3 more films for the holiday season: Little Women, Song of Names and Spies in Disguise
We’re right in the busiest week of the year for movie going. Most of the big seasonal films are now playing and three of these just opened, on Christmas Day. One, Little Women, has many awards nominations, with more to come, and has already won a few.
It leads the list for this week.
Little Women: 4 stars
Song of Names: 2 ½
Spies in Disguise: 2
The Nightingale: --
Ip Man 4: The Finale: --
LITTLE WOMEN: One reason this book has remained a classic for 151 years is that young women have found they can identify with one of the four March sisters. Greta Gerwig must have favored ambitious Jo because she has put her story up front in this adaptation. Amy is secondary, with her selfish side considerably softened and the other two, sensible Meg and sickly Beth, a bit further back. There’s no harm to the story, it’s still about sisters and family bonds, but it allows more of a modern focus on the rules that impede women. It is important for you to marry well the girls are told by their aunt. Stories about women must end with them married, or dead, a publisher says. The novel offered a radical idea: think for yourself.
Gerwig’s version is warm, intelligent and beautifully designed and staged but with one difficulty. She bounces around in time, probably to show us the girls as adults as soon as possible and then flashing back and forth to and from their younger selves. It makes the story harder to follow. It takes us out of it a few times to ponder where are we right now. It’s my only complaint. The performances are excellent, Saoirse Ronan as the headstrong Jo, and Florence Pugh as the self-possessed Amy and Timothée Chalamet as the rich boy next door.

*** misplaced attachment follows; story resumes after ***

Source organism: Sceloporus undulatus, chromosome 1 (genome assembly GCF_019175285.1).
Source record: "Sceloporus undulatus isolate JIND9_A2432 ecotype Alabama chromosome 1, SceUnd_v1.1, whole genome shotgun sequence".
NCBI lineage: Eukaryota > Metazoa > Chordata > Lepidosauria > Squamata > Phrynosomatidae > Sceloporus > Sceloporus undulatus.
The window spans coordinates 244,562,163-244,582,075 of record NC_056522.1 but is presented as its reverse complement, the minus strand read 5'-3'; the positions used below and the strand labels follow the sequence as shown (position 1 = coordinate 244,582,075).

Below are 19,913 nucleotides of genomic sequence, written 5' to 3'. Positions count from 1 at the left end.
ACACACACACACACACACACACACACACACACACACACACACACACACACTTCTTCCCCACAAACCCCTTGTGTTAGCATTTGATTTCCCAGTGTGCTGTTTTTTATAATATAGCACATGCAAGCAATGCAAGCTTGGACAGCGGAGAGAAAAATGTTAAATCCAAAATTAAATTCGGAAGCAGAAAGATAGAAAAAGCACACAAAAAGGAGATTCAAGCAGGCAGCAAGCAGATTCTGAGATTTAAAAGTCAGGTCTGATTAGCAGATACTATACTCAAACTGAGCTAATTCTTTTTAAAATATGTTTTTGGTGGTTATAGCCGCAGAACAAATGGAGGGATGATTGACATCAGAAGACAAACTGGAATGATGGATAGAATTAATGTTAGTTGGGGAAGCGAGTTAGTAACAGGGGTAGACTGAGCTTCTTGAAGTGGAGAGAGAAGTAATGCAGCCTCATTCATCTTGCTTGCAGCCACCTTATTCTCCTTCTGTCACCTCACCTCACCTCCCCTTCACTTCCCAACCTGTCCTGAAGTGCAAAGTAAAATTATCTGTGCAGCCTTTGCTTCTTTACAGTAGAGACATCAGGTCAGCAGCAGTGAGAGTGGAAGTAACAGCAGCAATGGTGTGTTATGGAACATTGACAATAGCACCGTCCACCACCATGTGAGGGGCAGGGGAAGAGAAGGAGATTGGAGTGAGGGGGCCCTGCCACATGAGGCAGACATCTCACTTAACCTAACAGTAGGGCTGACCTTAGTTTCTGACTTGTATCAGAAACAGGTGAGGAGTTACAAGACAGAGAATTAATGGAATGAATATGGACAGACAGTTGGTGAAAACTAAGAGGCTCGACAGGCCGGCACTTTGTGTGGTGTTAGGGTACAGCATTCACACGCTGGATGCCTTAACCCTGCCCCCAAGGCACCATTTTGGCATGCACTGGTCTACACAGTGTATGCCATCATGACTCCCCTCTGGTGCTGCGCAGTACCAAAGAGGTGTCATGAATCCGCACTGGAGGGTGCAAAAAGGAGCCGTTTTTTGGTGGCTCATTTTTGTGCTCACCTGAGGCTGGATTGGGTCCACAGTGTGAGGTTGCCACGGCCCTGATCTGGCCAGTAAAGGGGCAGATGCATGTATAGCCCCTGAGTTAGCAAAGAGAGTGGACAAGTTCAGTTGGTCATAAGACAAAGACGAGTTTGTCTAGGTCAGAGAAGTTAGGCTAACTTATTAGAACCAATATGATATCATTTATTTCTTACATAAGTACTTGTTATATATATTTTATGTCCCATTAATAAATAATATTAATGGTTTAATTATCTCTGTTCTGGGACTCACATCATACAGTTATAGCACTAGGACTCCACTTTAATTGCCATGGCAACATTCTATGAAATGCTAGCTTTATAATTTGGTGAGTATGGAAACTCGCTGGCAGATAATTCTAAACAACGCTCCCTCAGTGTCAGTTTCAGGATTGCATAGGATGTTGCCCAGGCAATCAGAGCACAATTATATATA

There’s also terrific work in small roles by Meryl Streep, Laura Dern, Chris Cooper and Tracy Letts (he’s the rule-spouting publisher. Remember he played Ronan’s father in Gerwig’s last film, Ladybird?). The look and feel owes some to the version that was made here and in Victoria in 1994 but all in all this new one is a triumph, a smart updating of an old story and a wonderful film for the holiday season. (5th Avenue, International Village, Marine Gateway and many suburban theatres) 4 out of 5
THE SONG OF NAMES: Over 20 years ago, Quebec’s François Girard gave us a very moving film called The Red Violin. He’s back to the same instrument here with less emotional impact but with much higher stakes in its very involving story. It sets up a mystery and then gradually eases out an explanation involving a wrenching history and a boy’s grief over the loss of his family in the Holocaust.